Poem - Bradley - Texas Country Reporter

  The Texas Country Reporter Interviews the Famous Poet

“Come in, come in,” you said when the van
pulled to the curb. “Iced tea?”
Just a cameraman and lone reporter
a long way from Dallas.

Inside it’s soft leather, a/c, pictures –
family, friends, you in uniform
with your foot upon the hub of a jet
gazing off toward the wild blue.

“Is this the street,” one asks,
“where you were caught in the tar,
where your brother rescued you?
How far to the ranch? Your herd?”
he wonders, putting down his sweating glass.

So it’s stories and not poems they have come for:
to see where the squirrel squeezed through the soffit
and rampaged the attic all winter.
They want to see for themselves where heat lightning
struck the old bull, all the made up things:
the windmill with damaged blades, sucker rods
complaining loudly in the wind, a pond where wild ducks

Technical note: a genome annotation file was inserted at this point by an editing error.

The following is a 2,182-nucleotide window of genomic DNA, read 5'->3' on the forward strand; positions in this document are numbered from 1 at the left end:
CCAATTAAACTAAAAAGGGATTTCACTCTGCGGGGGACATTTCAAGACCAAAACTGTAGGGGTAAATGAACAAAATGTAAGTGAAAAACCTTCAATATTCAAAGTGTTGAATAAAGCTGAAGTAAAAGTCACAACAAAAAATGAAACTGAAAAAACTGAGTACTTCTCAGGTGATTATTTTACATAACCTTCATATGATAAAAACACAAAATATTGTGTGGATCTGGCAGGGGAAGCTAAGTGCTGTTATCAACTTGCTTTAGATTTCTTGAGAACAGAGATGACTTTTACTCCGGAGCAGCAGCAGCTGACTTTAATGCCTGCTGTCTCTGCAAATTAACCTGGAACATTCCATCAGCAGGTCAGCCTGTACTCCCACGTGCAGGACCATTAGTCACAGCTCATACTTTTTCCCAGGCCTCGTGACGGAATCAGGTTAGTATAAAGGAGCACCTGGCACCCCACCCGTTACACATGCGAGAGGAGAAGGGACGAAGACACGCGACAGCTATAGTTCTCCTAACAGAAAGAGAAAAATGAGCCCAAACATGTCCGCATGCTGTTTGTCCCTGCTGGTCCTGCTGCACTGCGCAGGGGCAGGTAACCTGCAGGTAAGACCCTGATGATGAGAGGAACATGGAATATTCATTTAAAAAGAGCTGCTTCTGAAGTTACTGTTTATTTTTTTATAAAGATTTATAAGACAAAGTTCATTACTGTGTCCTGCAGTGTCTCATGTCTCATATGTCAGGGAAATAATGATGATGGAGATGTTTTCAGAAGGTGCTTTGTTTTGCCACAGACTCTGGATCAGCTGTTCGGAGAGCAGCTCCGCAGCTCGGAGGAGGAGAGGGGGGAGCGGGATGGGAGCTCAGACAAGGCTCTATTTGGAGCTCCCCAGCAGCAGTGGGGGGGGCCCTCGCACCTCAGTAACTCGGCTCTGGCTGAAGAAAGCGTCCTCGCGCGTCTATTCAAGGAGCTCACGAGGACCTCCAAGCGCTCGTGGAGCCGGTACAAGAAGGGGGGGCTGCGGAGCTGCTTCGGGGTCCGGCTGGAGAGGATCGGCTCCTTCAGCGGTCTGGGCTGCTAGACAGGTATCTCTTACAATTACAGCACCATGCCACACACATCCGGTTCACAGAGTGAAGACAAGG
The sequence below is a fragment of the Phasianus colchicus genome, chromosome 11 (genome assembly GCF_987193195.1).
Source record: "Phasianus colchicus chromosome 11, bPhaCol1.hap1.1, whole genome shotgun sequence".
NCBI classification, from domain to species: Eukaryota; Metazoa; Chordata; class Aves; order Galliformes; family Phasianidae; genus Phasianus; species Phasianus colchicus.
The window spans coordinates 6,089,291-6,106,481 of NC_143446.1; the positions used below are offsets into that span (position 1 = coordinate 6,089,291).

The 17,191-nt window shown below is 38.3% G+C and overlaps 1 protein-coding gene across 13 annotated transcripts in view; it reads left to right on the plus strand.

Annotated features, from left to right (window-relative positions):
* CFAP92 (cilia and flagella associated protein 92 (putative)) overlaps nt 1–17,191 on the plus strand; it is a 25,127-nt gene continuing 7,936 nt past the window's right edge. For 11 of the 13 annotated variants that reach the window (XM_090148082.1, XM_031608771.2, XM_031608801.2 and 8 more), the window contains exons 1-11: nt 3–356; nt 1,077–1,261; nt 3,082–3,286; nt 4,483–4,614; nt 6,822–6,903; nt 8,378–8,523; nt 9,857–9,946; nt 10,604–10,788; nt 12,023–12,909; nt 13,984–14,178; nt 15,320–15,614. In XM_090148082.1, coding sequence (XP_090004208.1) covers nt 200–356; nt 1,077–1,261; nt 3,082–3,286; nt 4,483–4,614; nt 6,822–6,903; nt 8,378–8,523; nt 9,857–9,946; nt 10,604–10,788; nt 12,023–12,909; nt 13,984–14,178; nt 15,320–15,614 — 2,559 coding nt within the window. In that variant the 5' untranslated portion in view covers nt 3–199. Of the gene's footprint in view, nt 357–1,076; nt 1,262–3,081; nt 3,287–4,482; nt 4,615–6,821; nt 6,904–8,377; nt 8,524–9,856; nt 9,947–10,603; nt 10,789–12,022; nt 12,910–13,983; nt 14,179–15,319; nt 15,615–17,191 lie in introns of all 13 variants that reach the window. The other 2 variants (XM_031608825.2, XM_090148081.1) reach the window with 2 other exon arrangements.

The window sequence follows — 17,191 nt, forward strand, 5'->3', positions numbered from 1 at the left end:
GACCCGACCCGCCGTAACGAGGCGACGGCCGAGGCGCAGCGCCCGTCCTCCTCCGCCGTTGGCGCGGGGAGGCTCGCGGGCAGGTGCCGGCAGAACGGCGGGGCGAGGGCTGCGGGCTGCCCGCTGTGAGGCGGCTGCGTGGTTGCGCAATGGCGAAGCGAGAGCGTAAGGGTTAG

might float by, barbed wire stretching to the horizon,
the trough where you baptized the dog.

There are no horses or cows,
no mules – no ranch to confess to.
The camera stays unpacked, disappointed.
It wants . . . not lies exactly but not truth either.
Imagine them you want to say,
but these are men who cannot imagine
something they’ve already seen.
And because the sky is overcast and irregular,
they can’t even trace the clouds with a finger.
They are pointless, the sky seems to say –
so you don’t have to – as you envisage
the door of an unreal barn closing. 

by Jerry Bradley

As heard on Texas Poets Podcast, December, 2016